• Quantitation Of Retrovirus-Like Particles (RVLPs) In CHO Derived Products

    Review key methods which are applied to ensure safety of such recombinant proteins, with a focus on alternate and superior methods to the standard transmission electron microscopy (TEM) method.


Biosimilars are considered to be low-cost substitutions for pricy, large-molecule biologics. However, biosimilars must meet the same quality, safety, and efficacy as their reference biologic. Manufacturing biosimilars requires a more complicated procedure than that of manufacturing small molecule generics. Companies manufacturing biosimilars are focused on creating a chemical structure that is as close as possible to that of the reference product. Failure rates and operational costs pose a challenge for those companies involved in manufacturing biosimilars compared to those manufacturing small molecule generics.

Small molecule generics are created using the same active pharmaceutical ingredient (API) and, therefore, are chemically identical to that of the originator medicine. The manufacturing process for small molecules comprises only one-fifth of the total in-process tests required to meet Good Manufacturing Practice compared to that of biologic medicines (50 vs. 250 in-process tests). In fact, the manufacturing process for a large molecule is so complex, it cannot be duplicated by two different manufacturers, as the cells used in biologic medicines are unique to the company manufacturing each biologic.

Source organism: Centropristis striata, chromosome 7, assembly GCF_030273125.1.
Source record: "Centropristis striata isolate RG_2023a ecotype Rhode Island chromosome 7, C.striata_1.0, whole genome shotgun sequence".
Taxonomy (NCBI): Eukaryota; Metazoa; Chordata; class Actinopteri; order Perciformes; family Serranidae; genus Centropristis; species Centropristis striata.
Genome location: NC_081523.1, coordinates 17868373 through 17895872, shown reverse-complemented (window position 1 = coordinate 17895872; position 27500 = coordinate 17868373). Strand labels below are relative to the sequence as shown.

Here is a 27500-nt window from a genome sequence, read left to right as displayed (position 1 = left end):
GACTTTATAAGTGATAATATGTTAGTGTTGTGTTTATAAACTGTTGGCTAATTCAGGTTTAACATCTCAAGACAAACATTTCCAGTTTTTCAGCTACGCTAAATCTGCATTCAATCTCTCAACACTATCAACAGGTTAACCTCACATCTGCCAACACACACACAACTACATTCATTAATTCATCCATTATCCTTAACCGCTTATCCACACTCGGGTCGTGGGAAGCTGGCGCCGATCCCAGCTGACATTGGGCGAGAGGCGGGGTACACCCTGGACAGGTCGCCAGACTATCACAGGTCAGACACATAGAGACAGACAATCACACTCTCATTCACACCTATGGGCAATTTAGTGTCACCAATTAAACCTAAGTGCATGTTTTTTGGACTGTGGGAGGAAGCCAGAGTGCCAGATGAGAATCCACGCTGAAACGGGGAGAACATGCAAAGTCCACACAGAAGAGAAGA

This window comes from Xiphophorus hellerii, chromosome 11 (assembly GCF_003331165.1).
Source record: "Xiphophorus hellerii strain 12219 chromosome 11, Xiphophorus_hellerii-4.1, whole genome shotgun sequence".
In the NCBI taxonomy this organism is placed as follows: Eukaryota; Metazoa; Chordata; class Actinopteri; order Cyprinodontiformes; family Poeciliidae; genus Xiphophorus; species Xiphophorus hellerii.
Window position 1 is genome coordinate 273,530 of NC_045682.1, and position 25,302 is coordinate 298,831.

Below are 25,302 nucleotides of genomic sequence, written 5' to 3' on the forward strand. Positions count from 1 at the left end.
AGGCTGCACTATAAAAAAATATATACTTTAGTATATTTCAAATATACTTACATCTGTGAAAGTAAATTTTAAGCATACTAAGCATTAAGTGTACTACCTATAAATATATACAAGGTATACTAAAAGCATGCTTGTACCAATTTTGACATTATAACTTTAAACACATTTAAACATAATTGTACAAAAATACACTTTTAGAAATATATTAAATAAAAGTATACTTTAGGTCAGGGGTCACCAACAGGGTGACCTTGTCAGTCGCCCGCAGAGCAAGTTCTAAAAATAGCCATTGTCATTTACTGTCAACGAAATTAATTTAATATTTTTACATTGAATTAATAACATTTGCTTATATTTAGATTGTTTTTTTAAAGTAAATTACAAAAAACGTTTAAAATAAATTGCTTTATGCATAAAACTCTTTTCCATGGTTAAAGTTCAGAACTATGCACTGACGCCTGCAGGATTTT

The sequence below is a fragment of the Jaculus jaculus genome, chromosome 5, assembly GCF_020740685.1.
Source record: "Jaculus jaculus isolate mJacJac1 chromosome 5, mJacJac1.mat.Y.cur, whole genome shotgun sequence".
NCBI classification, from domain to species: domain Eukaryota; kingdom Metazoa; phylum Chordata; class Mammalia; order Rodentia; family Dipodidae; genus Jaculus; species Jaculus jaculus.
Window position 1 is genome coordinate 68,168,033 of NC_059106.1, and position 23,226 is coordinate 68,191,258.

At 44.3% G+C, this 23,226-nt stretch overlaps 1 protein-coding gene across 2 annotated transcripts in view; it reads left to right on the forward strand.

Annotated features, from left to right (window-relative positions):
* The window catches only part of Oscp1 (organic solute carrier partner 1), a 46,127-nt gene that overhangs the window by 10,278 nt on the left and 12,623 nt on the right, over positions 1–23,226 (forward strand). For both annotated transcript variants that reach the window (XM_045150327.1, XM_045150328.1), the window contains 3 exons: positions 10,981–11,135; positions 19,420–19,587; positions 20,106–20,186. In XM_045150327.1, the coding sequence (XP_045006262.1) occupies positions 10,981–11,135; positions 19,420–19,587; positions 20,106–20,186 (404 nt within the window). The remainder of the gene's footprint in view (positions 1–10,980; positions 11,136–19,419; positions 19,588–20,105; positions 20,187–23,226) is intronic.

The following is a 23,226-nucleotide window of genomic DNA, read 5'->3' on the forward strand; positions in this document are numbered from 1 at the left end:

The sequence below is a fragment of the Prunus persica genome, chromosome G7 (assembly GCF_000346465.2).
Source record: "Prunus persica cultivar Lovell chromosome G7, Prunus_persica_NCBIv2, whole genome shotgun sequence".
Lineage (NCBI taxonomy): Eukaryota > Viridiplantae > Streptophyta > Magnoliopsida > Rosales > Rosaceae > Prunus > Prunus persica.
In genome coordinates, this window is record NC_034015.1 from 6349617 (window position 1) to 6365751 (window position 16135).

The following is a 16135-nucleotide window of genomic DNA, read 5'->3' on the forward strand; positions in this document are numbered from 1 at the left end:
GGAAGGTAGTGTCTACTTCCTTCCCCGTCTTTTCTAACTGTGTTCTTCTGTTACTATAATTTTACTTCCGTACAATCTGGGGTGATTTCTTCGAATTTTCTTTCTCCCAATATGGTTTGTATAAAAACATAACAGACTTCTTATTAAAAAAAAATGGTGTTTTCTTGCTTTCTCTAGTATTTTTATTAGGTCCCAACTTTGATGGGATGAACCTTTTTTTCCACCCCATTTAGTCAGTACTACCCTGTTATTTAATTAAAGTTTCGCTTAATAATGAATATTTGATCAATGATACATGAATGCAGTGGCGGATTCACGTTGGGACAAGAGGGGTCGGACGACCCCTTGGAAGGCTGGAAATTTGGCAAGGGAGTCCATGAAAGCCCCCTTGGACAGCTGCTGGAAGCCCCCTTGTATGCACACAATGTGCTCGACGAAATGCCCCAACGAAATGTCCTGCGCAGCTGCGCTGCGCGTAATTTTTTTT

Manufacturing a biologic consists of genetically modifying a cell, which becomes the basis for a cell line used for the production of the necessary protein for the biologic medicine. The protein is then separated from the cells and purified. Biosimilars are created from small alterations to the manufacturing process which creates a molecule that is not identical but closely resembles the reference product. While the differences in the biosimilar molecule might be slight, these changes in the manufacturing process of a biosimilar can affect the efficacy and safety of a biosimilar compared to the reference biologic. Over the past decade, the manufacturing process for proteins has become more standardized and the required technology has become increasingly accessible, leading to reductions in biosimilars production costs. As a result, a greater number of companies have begun manufacturing biosimilars, while reference brand manufacturers are setting their sights on bolstering pipelines and manufacturing biobetters to maintain market share for their soon-to-be-off-patent reference products.